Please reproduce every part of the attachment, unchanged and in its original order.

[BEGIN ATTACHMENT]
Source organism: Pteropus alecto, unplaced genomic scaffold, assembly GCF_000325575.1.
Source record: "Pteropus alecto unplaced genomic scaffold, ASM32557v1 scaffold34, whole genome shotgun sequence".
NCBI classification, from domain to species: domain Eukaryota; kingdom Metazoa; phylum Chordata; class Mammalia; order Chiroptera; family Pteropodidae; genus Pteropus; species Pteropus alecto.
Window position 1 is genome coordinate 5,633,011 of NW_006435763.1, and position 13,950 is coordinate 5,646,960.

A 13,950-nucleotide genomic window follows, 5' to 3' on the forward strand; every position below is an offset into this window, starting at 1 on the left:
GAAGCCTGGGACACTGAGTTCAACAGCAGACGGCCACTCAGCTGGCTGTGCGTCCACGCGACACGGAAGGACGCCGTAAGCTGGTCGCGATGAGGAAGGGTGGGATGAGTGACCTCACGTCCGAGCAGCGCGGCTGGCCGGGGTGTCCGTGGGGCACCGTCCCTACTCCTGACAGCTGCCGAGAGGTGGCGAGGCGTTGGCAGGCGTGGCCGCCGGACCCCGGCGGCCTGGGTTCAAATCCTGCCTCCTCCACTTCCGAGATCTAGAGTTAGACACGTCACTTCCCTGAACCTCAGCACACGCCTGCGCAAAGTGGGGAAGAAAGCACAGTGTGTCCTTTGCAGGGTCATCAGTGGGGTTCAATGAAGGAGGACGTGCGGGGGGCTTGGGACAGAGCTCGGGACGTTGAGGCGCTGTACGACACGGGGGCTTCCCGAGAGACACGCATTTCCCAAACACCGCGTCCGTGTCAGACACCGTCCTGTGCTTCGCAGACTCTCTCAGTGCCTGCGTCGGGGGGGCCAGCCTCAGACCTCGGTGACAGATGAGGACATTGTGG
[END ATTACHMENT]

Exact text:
Source organism: Pteropus alecto, unplaced genomic scaffold, assembly GCF_000325575.1.
Source record: "Pteropus alecto unplaced genomic scaffold, ASM32557v1 scaffold34, whole genome shotgun sequence".
NCBI classification, from domain to species: domain Eukaryota; kingdom Metazoa; phylum Chordata; class Mammalia; order Chiroptera; family Pteropodidae; genus Pteropus; species Pteropus alecto.
Window position 1 is genome coordinate 5,633,011 of NW_006435763.1, and position 13,950 is coordinate 5,646,960.

A 13,950-nucleotide genomic window follows, 5' to 3' on the forward strand; every position below is an offset into this window, starting at 1 on the left:
GAAGCCTGGGACACTGAGTTCAACAGCAGACGGCCACTCAGCTGGCTGTGCGTCCACGCGACACGGAAGGACGCCGTAAGCTGGTCGCGATGAGGAAGGGTGGGATGAGTGACCTCACGTCCGAGCAGCGCGGCTGGCCGGGGTGTCCGTGGGGCACCGTCCCTACTCCTGACAGCTGCCGAGAGGTGGCGAGGCGTTGGCAGGCGTGGCCGCCGGACCCCGGCGGCCTGGGTTCAAATCCTGCCTCCTCCACTTCCGAGATCTAGAGTTAGACACGTCACTTCCCTGAACCTCAGCACACGCCTGCGCAAAGTGGGGAAGAAAGCACAGTGTGTCCTTTGCAGGGTCATCAGTGGGGTTCAATGAAGGAGGACGTGCGGGGGGCTTGGGACAGAGCTCGGGACGTTGAGGCGCTGTACGACACGGGGGCTTCCCGAGAGACACGCATTTCCCAAACACCGCGTCCGTGTCAGACACCGTCCTGTGCTTCGCAGACTCTCTCAGTGCCTGCGTCGGGGGGGCCAGCCTCAGACCTCGGTGACAGATGAGGACATTGTGG